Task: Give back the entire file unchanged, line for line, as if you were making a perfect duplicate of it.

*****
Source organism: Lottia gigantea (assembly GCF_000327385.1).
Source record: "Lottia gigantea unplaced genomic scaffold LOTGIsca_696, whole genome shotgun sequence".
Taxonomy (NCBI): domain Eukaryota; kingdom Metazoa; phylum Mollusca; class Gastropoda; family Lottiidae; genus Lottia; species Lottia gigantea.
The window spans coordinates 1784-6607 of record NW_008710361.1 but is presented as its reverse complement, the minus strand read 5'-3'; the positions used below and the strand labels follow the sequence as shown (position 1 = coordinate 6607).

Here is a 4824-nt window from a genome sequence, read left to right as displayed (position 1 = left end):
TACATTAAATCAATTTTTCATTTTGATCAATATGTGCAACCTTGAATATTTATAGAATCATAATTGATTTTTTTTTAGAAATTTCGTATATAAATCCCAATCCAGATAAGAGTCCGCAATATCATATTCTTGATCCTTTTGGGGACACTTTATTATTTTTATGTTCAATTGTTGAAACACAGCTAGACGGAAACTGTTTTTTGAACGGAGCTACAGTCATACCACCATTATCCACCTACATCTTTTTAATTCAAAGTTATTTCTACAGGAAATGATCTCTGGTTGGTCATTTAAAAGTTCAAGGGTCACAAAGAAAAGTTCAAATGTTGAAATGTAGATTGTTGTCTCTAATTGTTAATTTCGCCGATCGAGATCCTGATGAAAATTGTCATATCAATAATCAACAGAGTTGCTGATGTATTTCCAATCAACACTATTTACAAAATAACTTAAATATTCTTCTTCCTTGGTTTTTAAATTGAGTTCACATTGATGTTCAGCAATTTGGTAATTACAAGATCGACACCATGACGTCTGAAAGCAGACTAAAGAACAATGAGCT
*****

Source organism: Lottia gigantea (assembly GCF_000327385.1).
Source record: "Lottia gigantea unplaced genomic scaffold LOTGIsca_696, whole genome shotgun sequence".
Taxonomy (NCBI): domain Eukaryota; kingdom Metazoa; phylum Mollusca; class Gastropoda; family Lottiidae; genus Lottia; species Lottia gigantea.
The window spans coordinates 1784-6607 of record NW_008710361.1 but is presented as its reverse complement, the minus strand read 5'-3'; the positions used below and the strand labels follow the sequence as shown (position 1 = coordinate 6607).

Here is a 4824-nt window from a genome sequence, read left to right as displayed (position 1 = left end):
TACATTAAATCAATTTTTCATTTTGATCAATATGTGCAACCTTGAATATTTATAGAATCATAATTGATTTTTTTTTAGAAATTTCGTATATAAATCCCAATCCAGATAAGAGTCCGCAATATCATATTCTTGATCCTTTTGGGGACACTTTATTATTTTTATGTTCAATTGTTGAAACACAGCTAGACGGAAACTGTTTTTTGAACGGAGCTACAGTCATACCACCATTATCCACCTACATCTTTTTAATTCAAAGTTATTTCTACAGGAAATGATCTCTGGTTGGTCATTTAAAAGTTCAAGGGTCACAAAGAAAAGTTCAAATGTTGAAATGTAGATTGTTGTCTCTAATTGTTAATTTCGCCGATCGAGATCCTGATGAAAATTGTCATATCAATAATCAACAGAGTTGCTGATGTATTTCCAATCAACACTATTTACAAAATAACTTAAATATTCTTCTTCCTTGGTTTTTAAATTGAGTTCACATTGATGTTCAGCAATTTGGTAATTACAAGATCGACACCATGACGTCTGAAAGCAGACTAAAGAACAATGAGCT